Geoff Wolack’s Magestic (the spelling is deliberate-it’s a code phrase in universe) is a gargantuan work about a time traveler going back to hopefully change his own apocalyptic time. The first entry is split into 18 volumes, which is still enormous by normal standards, but looks a little less so to someone who’s read a 27 and 54 (and counting) volume series.

Anyway, this is extremely ambitious in concept but less effective in execution, at least as of now. The actual writing is a little crude and jumpy, but I’m willing to let it slide for the time being. The bigger problem is how it handles time travel. The main character keeps predicting events and benefiting from them without any butterflies as of yet. Thus it comes across as bland.

The concept-which reminds me a lot of Asimov’s Foundation- is good enough and the core writing adequate enough for me to continue with the series. If disruptions and challenges do emerge, it’ll look much better. But as of now, the series doesn’t feel like it started on a good note.

Review: Trigger Point

Trigger Point

The first book in the Gabriel Wolfe series of thrillers, Trigger Point is a novel saved from “51%” mush by its bizarre plot. The title character is a conventional cheap thriller protagonist to a fault. Of course he’s an SAS veteran. Of course he’s haunted by the man he had to leave behind. Thankfully, this is the genre where it isn’t that much of an issue.

That being said, the bigger problem is the execution, with the action scenes and prose coming across as subpar. Another huge problem is that the plot takes a weird turn, with the antagonist being an ultra-connected billionaire plotting to take over Britain in a coup-and yet he has to rely on pathetic American hicks for the weapons-and mundane weapons at that in the form of heavy machine guns in use for a very long time. It’s this weird zigzagging between too big and too small.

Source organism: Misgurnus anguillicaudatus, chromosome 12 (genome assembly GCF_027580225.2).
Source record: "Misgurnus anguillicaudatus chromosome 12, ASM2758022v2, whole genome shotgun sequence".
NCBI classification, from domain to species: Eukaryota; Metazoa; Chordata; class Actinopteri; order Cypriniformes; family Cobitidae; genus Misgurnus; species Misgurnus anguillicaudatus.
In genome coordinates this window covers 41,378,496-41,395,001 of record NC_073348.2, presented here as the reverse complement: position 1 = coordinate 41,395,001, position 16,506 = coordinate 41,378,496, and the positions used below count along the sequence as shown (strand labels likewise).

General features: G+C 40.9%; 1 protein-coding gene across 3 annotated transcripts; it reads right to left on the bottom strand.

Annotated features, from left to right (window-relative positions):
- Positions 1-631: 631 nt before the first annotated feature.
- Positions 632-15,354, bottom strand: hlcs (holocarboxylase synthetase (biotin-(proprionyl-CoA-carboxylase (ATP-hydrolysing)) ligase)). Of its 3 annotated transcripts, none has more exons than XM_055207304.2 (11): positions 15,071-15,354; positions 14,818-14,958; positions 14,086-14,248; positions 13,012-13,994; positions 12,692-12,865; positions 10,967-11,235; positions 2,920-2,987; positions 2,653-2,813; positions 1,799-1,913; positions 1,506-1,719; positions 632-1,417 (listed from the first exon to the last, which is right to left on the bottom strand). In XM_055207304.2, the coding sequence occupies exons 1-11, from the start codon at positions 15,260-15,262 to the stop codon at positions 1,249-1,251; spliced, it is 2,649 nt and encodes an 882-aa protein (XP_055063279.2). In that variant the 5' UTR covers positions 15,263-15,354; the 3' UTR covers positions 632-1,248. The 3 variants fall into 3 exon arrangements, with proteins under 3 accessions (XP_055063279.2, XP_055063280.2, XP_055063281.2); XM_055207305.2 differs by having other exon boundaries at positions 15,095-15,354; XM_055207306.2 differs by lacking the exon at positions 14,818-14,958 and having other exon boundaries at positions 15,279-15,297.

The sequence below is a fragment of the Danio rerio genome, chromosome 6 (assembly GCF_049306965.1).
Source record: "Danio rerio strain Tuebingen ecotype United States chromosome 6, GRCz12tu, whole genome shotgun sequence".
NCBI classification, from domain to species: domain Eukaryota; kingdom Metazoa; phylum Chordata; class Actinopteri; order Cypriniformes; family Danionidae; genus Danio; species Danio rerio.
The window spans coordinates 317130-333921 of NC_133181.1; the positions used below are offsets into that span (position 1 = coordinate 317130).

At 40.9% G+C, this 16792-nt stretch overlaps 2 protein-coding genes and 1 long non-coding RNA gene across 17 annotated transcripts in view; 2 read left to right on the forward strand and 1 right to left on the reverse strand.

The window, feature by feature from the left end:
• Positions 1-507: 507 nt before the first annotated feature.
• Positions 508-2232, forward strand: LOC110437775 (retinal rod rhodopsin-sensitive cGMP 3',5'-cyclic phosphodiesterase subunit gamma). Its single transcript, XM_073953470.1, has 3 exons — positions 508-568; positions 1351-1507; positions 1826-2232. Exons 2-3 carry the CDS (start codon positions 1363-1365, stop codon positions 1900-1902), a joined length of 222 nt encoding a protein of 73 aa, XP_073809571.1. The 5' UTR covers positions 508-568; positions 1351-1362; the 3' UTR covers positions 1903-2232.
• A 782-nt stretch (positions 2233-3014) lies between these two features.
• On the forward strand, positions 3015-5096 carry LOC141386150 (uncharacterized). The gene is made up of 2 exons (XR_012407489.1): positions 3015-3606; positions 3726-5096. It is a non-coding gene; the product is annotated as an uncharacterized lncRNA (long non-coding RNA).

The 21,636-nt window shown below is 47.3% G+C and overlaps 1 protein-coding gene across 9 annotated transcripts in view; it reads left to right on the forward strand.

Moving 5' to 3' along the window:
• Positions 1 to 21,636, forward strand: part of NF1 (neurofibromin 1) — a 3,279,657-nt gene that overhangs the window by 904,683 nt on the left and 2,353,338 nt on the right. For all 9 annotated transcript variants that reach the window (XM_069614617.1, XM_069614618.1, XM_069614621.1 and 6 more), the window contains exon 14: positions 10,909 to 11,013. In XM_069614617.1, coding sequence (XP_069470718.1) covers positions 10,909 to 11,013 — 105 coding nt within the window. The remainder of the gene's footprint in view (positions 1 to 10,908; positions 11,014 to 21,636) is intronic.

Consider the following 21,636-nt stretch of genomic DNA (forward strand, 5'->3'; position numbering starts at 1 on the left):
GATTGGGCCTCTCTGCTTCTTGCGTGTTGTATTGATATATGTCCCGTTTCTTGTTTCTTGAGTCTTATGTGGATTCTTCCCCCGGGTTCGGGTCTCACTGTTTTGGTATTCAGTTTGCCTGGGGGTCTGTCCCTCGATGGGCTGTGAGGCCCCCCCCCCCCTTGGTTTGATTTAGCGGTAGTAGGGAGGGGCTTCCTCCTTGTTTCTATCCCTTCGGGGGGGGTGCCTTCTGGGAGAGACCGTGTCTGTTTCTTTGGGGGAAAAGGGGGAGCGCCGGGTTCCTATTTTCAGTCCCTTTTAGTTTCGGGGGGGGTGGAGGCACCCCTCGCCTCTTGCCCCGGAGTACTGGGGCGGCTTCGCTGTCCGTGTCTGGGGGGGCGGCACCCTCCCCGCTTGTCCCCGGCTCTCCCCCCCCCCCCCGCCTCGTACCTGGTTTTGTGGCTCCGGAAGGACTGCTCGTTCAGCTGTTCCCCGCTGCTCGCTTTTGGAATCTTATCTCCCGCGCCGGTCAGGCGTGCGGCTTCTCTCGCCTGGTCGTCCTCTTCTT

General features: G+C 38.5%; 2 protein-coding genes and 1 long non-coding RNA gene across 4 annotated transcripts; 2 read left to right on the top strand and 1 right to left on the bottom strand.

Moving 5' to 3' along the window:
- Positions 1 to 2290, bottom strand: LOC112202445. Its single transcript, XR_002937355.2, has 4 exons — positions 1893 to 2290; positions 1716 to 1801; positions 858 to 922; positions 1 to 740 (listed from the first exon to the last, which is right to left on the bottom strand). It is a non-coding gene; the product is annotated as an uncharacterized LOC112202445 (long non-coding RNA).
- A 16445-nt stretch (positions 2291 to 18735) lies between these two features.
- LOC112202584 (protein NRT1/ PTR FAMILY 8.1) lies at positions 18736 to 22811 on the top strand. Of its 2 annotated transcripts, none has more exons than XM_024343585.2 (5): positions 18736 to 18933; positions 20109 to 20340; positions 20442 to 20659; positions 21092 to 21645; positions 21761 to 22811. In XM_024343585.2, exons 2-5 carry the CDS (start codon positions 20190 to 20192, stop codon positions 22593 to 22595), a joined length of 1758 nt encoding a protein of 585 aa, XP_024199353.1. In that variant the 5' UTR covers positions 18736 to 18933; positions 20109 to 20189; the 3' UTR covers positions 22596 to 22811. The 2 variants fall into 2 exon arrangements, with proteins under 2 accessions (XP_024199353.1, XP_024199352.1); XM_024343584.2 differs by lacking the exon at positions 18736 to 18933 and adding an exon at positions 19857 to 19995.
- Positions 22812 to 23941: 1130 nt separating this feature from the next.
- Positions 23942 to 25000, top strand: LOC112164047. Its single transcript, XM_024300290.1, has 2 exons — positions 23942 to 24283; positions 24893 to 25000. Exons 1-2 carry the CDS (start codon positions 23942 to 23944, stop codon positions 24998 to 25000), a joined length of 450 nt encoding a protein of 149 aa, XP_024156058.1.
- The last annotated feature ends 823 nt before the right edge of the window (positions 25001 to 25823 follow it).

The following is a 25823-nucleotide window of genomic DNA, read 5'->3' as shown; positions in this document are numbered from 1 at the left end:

Still, in an incredibly crowded genre, there’s just better books out there.

Review: The Bear Marches West

The Bear Marches West

A short, small, and simple compilation, Russell Phillips’ The Bear Marches West is a list of prospective wargame scenarios made out of the three most iconic 1980s conventional World War III novels: Red Storm Rising, Team Yankee, and Red Army.

The book itself is basic: You get a listing of forces, a listing of the situation, and that’s essentially it. This is so that it doesn’t get tied to any one rules system. For enabling reenactments of scenes in the classics, this book works well enough, although anyone who knows 198X WWIII wargaming (not exactly an underused or underexplored area) should likely be able to do something similar with just a bit of knowledge. Still, it’s an inexpensive novelty, and it would be interesting to see what ruleset generates results closest to what actually transpired in the original novels.

Review: The Eleventh Commandment

The Eleventh Commandment

It’s time for Fuldapocalypse to turn to another author of high sales but low reputation, British writer, politician, and convicted criminal Jeffrey Archer. Even though a lot of Archer’s books, from their descriptions, come across as the type of work I call the “pop epic” (ie, Sidney Sheldon), CIA thriller The Eleventh Commandment looked like a grocery store cheap thriller. In fact, it looked so much like a grocery store cheap thriller that I felt a bit of trepidation-would this be nothing but a Marine Force One with a more well-known author’s name on the cover, forgettable mush?

The answer is “kind of.” Its realism, or lack thereof, comes from simply adopting a different baseline. It wants to be a serious cloak and dagger story, which makes every inaccuracy and contrivance more glaring. Furthermore, the prose is very blocky, the pacing slow, and despite seemingly high stakes on paper, it doesn’t feel that way in practice. At least it’s not too long, but it’s just dry and clunky.

The result is something that feels like it has all the weaknesses of a cliche cheap thriller, but few to none of the strengths. Whatever Archer could write, this kind of novel is not it.